Section 7.3 deals with possible punishments that may be issued by the match referee, if he finds the player guilty, of an offence under the Code. Assuming it is a first offence for both players (I can not recall Johnson as having been charged before and it is Stokes’ first game), then the possible punishment could be the imposition of a fine of between 50-100% of the applicable match fee and / or update two suspension points.

Section 7.4 explains that a test match shall carry a weighting of 2 suspension points should that penalty be imposed as a result of an infraction.

Section 7.5 deals with the imposition of suspension points and, most helpfully provides in section 7.5.3, that the match referees shall apply the suspension points to the subsequent intentional matches in which the player is most likely to participate in on a chronological basis immediately following the announcement of the decision.

All in all, given the conduct complained of in the charge, it seems to me that there is a real risk that both players could be found guilty and could have a match suspension imposed. There is an appeal process but whether that process could be enlivened in time to allow the players to play in the third test starting on Thursday is questionable. In this regard it should be noted that an appeal from a guilty verdict does not, by virtue of section 8.2 of the Code, stay the decision and the punishment unless the person hearing the appeal grants such a stay.

It will be interesting to see how Jeff Crowe, the match referee, resolves this matter given the spot light that is on player behaviour at the moment. It seems to me that, if guilty, a match suspension would send the right message to the teams that conduct of this type is not on given that they seemed to have missed that message after Michael Clarke was fined in the aftermath of the first test.

Cricket: time to ban the drinks waiters!

I wrote during the Ashes in England earlier this year of some changes I would like to see made to the laws of the game of cricket at the top level of the game. One of the areas in which I was proposing change was in the area of the running onto the field of drinks by 12th, 13th and 14th men.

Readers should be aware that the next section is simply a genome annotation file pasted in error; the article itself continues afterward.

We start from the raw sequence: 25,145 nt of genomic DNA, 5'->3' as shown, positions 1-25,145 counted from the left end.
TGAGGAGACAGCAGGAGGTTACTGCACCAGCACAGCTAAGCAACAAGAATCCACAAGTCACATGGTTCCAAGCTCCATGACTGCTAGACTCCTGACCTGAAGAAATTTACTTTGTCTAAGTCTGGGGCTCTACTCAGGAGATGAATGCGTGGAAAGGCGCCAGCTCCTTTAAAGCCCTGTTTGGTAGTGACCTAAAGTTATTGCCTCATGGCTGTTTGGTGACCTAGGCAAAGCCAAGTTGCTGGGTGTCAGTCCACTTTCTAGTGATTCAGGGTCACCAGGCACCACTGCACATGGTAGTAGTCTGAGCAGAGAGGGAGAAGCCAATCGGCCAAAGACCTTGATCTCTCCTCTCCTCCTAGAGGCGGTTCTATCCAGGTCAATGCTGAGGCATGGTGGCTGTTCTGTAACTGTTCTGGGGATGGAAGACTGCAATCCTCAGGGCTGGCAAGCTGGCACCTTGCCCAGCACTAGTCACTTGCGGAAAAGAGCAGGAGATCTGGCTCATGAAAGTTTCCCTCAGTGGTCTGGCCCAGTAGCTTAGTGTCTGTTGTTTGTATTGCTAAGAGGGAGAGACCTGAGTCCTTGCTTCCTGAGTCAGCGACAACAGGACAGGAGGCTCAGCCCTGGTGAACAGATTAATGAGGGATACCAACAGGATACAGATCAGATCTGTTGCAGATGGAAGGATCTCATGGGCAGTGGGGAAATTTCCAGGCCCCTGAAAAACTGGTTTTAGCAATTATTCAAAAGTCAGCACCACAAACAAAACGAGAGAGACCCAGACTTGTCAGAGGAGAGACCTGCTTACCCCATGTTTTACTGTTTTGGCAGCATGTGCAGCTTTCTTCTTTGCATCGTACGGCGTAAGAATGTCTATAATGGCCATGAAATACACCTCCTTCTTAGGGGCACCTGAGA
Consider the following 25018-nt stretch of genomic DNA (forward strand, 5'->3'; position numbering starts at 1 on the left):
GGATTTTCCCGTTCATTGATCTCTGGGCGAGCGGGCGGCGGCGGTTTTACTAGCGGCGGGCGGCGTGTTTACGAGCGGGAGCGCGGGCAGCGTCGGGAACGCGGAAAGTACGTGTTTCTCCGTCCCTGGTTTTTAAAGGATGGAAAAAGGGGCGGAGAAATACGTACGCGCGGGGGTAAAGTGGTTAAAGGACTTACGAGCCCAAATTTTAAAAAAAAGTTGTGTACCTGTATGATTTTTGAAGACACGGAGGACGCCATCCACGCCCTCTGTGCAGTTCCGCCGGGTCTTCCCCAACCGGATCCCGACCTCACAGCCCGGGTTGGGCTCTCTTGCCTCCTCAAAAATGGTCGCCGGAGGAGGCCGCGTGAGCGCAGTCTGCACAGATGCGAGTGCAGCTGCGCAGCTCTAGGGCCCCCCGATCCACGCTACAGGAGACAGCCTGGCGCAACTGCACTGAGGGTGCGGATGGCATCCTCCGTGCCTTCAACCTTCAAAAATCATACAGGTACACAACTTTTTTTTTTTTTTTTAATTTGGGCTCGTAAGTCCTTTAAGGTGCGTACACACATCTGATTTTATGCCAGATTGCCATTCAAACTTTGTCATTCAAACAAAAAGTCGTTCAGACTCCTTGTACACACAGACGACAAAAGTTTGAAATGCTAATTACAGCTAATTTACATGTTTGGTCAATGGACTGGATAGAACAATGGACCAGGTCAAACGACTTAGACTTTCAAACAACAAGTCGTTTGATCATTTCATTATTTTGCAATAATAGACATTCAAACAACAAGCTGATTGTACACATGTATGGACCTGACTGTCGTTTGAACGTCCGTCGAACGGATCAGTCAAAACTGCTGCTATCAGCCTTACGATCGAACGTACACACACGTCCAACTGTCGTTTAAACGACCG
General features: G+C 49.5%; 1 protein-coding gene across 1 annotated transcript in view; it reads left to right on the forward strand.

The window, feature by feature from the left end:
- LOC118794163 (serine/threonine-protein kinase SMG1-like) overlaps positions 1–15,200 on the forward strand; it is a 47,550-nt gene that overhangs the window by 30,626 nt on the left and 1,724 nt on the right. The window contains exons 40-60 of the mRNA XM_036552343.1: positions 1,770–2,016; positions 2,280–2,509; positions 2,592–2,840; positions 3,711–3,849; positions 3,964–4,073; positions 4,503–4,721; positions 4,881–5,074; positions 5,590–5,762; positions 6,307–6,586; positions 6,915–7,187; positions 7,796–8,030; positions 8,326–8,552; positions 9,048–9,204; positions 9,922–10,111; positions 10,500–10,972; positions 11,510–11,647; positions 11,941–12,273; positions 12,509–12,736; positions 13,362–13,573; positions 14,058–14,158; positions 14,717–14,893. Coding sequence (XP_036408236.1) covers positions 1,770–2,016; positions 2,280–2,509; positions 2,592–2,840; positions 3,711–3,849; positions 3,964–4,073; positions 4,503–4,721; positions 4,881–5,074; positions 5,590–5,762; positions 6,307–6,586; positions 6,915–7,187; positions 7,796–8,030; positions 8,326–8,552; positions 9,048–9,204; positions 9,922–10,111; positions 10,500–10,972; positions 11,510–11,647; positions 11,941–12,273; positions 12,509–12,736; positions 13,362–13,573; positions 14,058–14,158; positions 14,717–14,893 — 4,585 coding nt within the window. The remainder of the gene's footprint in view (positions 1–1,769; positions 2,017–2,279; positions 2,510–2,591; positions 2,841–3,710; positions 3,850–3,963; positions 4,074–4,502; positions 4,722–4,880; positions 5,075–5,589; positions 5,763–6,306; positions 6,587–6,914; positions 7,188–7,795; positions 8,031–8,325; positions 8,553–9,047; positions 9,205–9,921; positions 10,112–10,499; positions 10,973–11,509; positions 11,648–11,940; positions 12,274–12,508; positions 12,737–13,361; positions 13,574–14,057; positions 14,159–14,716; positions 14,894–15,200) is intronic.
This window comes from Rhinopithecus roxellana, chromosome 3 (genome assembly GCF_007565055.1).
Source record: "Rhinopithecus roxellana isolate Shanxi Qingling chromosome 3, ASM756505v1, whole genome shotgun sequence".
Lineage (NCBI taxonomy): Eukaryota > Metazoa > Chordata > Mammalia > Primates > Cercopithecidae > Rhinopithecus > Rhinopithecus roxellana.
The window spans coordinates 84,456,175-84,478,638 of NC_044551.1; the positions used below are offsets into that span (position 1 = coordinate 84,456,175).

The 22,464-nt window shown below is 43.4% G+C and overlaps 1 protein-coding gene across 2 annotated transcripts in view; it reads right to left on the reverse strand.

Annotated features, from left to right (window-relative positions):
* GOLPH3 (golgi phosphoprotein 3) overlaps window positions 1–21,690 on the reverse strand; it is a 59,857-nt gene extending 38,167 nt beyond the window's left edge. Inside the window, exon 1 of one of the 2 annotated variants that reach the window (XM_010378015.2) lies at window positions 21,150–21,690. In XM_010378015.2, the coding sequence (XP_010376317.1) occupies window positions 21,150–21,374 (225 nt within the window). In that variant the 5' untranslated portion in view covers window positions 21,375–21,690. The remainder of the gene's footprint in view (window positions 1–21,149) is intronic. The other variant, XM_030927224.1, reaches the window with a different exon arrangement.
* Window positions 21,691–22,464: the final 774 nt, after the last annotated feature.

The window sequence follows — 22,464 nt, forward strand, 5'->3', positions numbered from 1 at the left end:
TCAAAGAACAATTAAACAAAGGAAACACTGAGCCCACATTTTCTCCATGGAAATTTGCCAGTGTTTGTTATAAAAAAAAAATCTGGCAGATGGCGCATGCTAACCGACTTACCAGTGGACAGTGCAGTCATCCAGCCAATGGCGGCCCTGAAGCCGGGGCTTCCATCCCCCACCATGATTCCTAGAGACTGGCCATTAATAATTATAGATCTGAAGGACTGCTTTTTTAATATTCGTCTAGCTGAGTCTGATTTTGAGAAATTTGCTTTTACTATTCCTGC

I was astonished to see live just the number of interruptions to the flow of the game by such “drinks waiters” during the first three days of cricket at the Gabba during the first test match. The accountant in me decided to tally up the number of interruptions during one hour of play, specifically the third hour of play on day 3.

During the hour in question, in which the only wicket to fall was one in the final over of the hour, there were no less than eight incursions onto the field by drinks waiters to provide members of both teams with a drink and, in the case of the batters, a change of gloves. Most astonishingly was the call onto the field by the Australian captain, Michael Clarke, for a change of gloves and a drink exactly four minutes or one over before 1:40pm, being the time an actual drinks break would have taken place.

Now I concede that it was a warm and steamy day in Brisbane on the third day of the test match when I undertook this exercise of counting the number incursions by drinks waiters on the field but in an hour when 14 overs were bowled can it really be justified by either side that greater than half of the breaks between overs in the hour in question were punctuated by a break for a drink? Put differentialy, was it really necessary for the drinks to be on the field every 7.5 minutes during the hour of play?

I understand that the ICC has directed its umpires to stamp out this practice in the interests of speeding up play, however, if Messrs Dar and Dharmasena received that message from their pay masters they obviously decided to ignore it because, aside from the occasion I complain of immediately before drinks when Mr Dar did approach Clarke, ostensibly I assume to speed things along, they did nothing to stop the drinks waiters entering the field of play seemingly at the whim of the players.

Of course, every incursion onto the field creates a delay and every delay means that play has to go into overtime to allow for all of the overs required (90 in a day) to be bowled. I just don’t understand why these constant incursions into the field of play are continued to be allowed. At the top level of the game, cricketers are professional athletes and surely they have the necessary level of fitness to continue in the middle without the need to have a drink every 10 minutes (or more to the point every 7 minutes). Club cricketers the world over are called on every weekend to wait for the full hour between drinks so why do the “professionals” get special treatment?

It is a black mark on the game of cricket and I again maintain that it is time for a change in the laws to be made because that is the only way the practice is going to be stamped out. I concede that there are bigger issues in the game that require amendment to the laws but having seen the delays caused by these ongoing disruptions it is the one that is at the forefront of my mind at present.

Ashes 2013/14 Countdown Day 62: DRS madness!!!